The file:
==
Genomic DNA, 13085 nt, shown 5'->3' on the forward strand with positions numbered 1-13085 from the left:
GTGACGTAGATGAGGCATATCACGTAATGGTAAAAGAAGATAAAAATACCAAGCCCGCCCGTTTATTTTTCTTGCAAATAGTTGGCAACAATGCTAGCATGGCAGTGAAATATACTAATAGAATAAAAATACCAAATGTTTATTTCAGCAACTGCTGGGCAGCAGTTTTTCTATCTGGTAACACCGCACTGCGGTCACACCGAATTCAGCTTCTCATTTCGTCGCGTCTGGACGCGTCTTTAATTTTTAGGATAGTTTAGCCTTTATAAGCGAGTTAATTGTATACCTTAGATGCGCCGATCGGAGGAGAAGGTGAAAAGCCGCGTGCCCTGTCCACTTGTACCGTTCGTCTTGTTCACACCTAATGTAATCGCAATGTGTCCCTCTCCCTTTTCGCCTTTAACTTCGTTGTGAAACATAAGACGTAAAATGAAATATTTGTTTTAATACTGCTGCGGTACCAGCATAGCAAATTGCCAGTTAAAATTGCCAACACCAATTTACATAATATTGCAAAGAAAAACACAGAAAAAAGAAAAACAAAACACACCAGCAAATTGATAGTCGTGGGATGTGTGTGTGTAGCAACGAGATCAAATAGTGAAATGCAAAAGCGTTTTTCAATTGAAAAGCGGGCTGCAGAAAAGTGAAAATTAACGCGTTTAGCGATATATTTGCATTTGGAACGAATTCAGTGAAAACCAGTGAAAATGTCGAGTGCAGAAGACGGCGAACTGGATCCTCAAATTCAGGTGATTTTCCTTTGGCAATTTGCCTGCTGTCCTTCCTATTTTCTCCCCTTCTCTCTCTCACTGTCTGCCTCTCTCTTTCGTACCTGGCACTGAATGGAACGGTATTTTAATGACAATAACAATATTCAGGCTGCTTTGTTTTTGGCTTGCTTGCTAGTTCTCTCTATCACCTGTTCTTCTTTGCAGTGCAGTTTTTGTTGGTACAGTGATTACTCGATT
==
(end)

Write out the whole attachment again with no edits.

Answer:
Genomic DNA, 13085 nt, shown 5'->3' on the forward strand with positions numbered 1-13085 from the left:
GTGACGTAGATGAGGCATATCACGTAATGGTAAAAGAAGATAAAAATACCAAGCCCGCCCGTTTATTTTTCTTGCAAATAGTTGGCAACAATGCTAGCATGGCAGTGAAATATACTAATAGAATAAAAATACCAAATGTTTATTTCAGCAACTGCTGGGCAGCAGTTTTTCTATCTGGTAACACCGCACTGCGGTCACACCGAATTCAGCTTCTCATTTCGTCGCGTCTGGACGCGTCTTTAATTTTTAGGATAGTTTAGCCTTTATAAGCGAGTTAATTGTATACCTTAGATGCGCCGATCGGAGGAGAAGGTGAAAAGCCGCGTGCCCTGTCCACTTGTACCGTTCGTCTTGTTCACACCTAATGTAATCGCAATGTGTCCCTCTCCCTTTTCGCCTTTAACTTCGTTGTGAAACATAAGACGTAAAATGAAATATTTGTTTTAATACTGCTGCGGTACCAGCATAGCAAATTGCCAGTTAAAATTGCCAACACCAATTTACATAATATTGCAAAGAAAAACACAGAAAAAAGAAAAACAAAACACACCAGCAAATTGATAGTCGTGGGATGTGTGTGTGTAGCAACGAGATCAAATAGTGAAATGCAAAAGCGTTTTTCAATTGAAAAGCGGGCTGCAGAAAAGTGAAAATTAACGCGTTTAGCGATATATTTGCATTTGGAACGAATTCAGTGAAAACCAGTGAAAATGTCGAGTGCAGAAGACGGCGAACTGGATCCTCAAATTCAGGTGATTTTCCTTTGGCAATTTGCCTGCTGTCCTTCCTATTTTCTCCCCTTCTCTCTCTCACTGTCTGCCTCTCTCTTTCGTACCTGGCACTGAATGGAACGGTATTTTAATGACAATAACAATATTCAGGCTGCTTTGTTTTTGGCTTGCTTGCTAGTTCTCTCTATCACCTGTTCTTCTTTGCAGTGCAGTTTTTGTTGGTACAGTGATTACTCGATT